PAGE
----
Consumers blindsided by Experian on credit score

At a time when it's so important for consumers to monitor their credit scores, Experian, one of the three credit reporting agencies, has decided consumers are not entitled to see their FICO scores based on their Experian credit file. I did call Experian's press office for a comment, but have not yet received a call back.

Federal law only requires that the credit reporting agencies make your credit file available, there is no law stating that you must have access to your credit score before applying for a loan.

Beginning on February 13, you will only be able to get Equifax and TransUnion credit scores on myFICO.com. When you go to myFICO you'll see a banner headline about the cutoff by Experian. According to the notice on myFICO's discussion boards, Fair Isaac says, "It is important to understand the majority of lenders will continue to use FICO scores based on Experian data to make creditworthiness decisions, but those FICO scores based on Experian data will not be available via www.myFICO.com, nor any other public venue."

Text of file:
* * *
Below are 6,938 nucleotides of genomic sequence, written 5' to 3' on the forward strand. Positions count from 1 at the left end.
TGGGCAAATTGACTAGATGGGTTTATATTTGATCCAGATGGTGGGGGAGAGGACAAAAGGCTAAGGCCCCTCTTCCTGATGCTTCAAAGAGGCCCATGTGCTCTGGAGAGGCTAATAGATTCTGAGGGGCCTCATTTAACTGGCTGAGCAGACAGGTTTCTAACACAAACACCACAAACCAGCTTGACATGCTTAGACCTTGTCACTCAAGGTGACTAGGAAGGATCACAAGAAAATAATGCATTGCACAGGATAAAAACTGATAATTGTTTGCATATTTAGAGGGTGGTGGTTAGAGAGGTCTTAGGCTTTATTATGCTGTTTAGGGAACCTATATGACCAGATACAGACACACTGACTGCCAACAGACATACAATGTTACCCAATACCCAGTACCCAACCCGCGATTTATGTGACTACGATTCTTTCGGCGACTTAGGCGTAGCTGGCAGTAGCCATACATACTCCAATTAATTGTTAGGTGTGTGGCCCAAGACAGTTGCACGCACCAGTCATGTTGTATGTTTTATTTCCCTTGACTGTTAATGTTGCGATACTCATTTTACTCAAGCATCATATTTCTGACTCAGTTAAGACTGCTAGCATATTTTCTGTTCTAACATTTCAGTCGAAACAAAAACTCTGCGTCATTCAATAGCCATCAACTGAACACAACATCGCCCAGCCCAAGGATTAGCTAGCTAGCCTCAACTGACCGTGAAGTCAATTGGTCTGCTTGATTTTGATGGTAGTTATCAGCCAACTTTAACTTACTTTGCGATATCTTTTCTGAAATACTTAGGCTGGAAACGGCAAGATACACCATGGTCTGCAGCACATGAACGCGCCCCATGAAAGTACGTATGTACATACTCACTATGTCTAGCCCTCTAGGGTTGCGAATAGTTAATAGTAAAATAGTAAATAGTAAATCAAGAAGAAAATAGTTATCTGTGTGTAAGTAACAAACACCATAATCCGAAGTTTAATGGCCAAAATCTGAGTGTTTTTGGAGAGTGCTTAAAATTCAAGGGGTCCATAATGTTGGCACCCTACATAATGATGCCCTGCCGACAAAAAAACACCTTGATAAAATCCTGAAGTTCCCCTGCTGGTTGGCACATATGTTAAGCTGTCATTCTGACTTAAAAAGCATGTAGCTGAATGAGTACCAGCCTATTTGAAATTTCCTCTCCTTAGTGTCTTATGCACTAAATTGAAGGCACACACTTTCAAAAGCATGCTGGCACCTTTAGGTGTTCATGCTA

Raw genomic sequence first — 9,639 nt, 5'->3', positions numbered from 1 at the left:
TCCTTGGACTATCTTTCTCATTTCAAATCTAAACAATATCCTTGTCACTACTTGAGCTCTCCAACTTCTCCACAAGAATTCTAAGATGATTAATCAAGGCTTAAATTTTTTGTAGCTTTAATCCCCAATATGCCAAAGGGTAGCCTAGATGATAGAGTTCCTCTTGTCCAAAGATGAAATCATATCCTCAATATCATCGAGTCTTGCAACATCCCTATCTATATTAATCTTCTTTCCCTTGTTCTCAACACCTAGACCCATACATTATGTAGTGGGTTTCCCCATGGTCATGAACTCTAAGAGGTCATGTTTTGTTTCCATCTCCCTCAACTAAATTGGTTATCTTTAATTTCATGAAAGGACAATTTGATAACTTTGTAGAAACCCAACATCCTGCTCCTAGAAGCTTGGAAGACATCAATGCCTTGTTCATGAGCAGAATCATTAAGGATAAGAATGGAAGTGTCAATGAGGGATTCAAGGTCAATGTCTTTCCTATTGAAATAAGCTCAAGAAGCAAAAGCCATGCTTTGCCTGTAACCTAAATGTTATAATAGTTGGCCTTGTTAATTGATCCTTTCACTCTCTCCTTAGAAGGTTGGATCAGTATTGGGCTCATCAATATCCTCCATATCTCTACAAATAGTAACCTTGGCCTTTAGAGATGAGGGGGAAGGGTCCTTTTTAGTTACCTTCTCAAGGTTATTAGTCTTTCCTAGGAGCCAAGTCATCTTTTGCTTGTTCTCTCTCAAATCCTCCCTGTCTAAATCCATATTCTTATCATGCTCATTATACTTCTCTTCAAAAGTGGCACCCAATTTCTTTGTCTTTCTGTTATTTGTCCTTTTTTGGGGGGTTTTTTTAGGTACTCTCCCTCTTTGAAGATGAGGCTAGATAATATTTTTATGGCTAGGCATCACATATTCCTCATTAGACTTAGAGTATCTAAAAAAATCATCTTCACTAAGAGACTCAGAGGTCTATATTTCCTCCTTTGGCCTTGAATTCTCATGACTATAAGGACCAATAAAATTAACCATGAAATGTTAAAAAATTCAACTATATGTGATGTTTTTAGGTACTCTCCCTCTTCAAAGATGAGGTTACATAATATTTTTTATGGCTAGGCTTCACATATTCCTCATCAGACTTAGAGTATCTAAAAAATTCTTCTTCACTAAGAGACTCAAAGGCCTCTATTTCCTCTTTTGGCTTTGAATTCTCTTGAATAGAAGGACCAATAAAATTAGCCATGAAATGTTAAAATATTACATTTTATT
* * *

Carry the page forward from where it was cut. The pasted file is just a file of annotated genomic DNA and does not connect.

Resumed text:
Fair Isaac, goes on to tell lenders, "Fair Issac is dedicated to offering FICO Scores to financial institutions via all three of our bureau partners to provide the most independent and fair representation of a consumer's credit picture. . .To meet consumers' credit empowerment demands, Fair Isaac will continue to offer both Equifax and TransUnion credit management services through our myFICO.com website."

Given that Experian advertises the most on TV pushing their website FreeCreditReport.com with the singer whose credit score got ruined, it's ironic that they would close off access to this important piece of information. You can see comments about the change on the forums at myFICO.com. Here's one excellent comment from that board: "The conspiracy theorist/paranoid side of me wants to think that this is EX giving into pressure from their lender customers, who, without an informed public with any real visibility into their own credit scoring, can approve, reject and set rates with little or no explanation to the applicant other than the standard "due to information in your credit report" bit."